Why this matters now is because perhaps relating to people in a way that allows them to take onus for maintaining your relationship opposed to enforcing restrictions to make them maintain it would avoid this in the future. If you feel your partner isn't giving you enough time, tell them, and let them decide whether they want to give more resources to your relationship or whether they can'/won't. From there, you can decide whether the relationship is worth your resources or not.

It's hard for me to accept this a lot of the time, but you have to see what people will do over a period of time rather than expecting some reliable prediction of what they think they will do. All you can do to sort of protect yourself from a partner suddenly changing course is create an environment where they feel they can be forthcoming and honest about their needs so that you have the best chance of knowing something is askew as early as possible.

scarletzinnia 01-13-2014 07:01 PM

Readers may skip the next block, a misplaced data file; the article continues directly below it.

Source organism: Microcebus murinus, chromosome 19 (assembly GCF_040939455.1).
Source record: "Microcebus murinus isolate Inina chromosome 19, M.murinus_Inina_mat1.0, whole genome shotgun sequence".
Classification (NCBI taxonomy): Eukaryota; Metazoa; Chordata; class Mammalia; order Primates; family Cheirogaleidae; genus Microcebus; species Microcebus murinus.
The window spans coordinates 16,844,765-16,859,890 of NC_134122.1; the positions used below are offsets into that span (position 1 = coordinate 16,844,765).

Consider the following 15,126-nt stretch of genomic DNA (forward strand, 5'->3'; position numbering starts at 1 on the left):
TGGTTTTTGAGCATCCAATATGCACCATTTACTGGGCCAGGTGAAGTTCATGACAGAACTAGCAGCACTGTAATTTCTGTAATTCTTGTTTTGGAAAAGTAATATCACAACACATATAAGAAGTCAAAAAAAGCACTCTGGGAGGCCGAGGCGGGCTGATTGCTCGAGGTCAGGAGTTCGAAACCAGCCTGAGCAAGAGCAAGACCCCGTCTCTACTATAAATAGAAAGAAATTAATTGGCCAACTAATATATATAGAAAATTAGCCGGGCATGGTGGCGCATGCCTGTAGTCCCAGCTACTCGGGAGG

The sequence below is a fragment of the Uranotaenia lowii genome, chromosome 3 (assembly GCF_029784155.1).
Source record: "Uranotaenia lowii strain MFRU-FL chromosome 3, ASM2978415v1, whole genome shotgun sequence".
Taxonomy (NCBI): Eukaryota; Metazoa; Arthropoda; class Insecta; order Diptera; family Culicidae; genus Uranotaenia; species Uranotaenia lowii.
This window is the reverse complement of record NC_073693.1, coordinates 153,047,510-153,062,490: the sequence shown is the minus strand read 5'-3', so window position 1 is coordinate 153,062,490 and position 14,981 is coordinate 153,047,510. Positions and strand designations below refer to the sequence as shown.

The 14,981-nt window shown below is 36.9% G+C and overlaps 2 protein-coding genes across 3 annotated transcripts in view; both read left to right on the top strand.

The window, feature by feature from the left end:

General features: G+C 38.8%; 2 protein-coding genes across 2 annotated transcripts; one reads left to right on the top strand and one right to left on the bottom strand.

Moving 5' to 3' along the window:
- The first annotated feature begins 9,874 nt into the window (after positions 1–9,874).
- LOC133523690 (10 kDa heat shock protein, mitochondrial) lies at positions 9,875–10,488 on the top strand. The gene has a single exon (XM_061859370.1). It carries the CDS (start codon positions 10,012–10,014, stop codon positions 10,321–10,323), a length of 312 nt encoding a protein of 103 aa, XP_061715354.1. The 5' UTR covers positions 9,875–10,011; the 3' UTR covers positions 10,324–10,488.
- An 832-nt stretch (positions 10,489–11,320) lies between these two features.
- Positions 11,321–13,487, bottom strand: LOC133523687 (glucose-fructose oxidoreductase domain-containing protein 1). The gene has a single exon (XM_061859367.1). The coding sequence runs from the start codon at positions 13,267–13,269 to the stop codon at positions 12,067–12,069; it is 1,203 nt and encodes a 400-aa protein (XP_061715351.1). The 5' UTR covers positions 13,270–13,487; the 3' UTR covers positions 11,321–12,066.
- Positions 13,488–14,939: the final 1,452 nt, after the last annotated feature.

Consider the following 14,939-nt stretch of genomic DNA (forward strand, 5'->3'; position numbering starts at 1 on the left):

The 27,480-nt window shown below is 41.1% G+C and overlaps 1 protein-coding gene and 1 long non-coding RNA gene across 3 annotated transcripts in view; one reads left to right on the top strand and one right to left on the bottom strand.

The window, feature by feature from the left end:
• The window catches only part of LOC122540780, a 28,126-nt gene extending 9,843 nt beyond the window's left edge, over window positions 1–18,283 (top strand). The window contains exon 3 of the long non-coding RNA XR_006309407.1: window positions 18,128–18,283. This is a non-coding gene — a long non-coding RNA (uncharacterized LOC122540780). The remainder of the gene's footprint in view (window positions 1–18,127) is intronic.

London, that is not how it went down at all. FWIW, with my former romantic partner, I asked him to commit to only having one LDR, me. I was completely supportive of him having as many local partners as he liked. The reason I asked him to commit to only one relationship that involved significant travel was that he barely had the time/funds to pursue ours as it was. He did not want to make this commitment to me though, and in the end I told him I wouldn't be asking him for it anymore. We never made an agreement of any kind about this. I NEVER felt I had any right to restrict him in any way, I just ASKED. Those are two different things.

london 01-13-2014 07:16 PM

Yes, but for some people, like me, we much prefer someone asks for what they need from us rather than even suggest how we should structure our lives to give it to them. I understood all along that you were asking him to restrict the LDR he has and not all relationships entirely. But let's just say he was to meet someone who wouldn't take up an inordinate amount of time or money because of how their life was structured, but they were long distance? He would have to pass them by but he could meet someone local, extremely needy and broke who poses all the intrusion onto your relationship that you fear from someone long distance. Your goal, correct me if I am wrong, was to ensure he "saves" the resources necessary to maintain your relationship.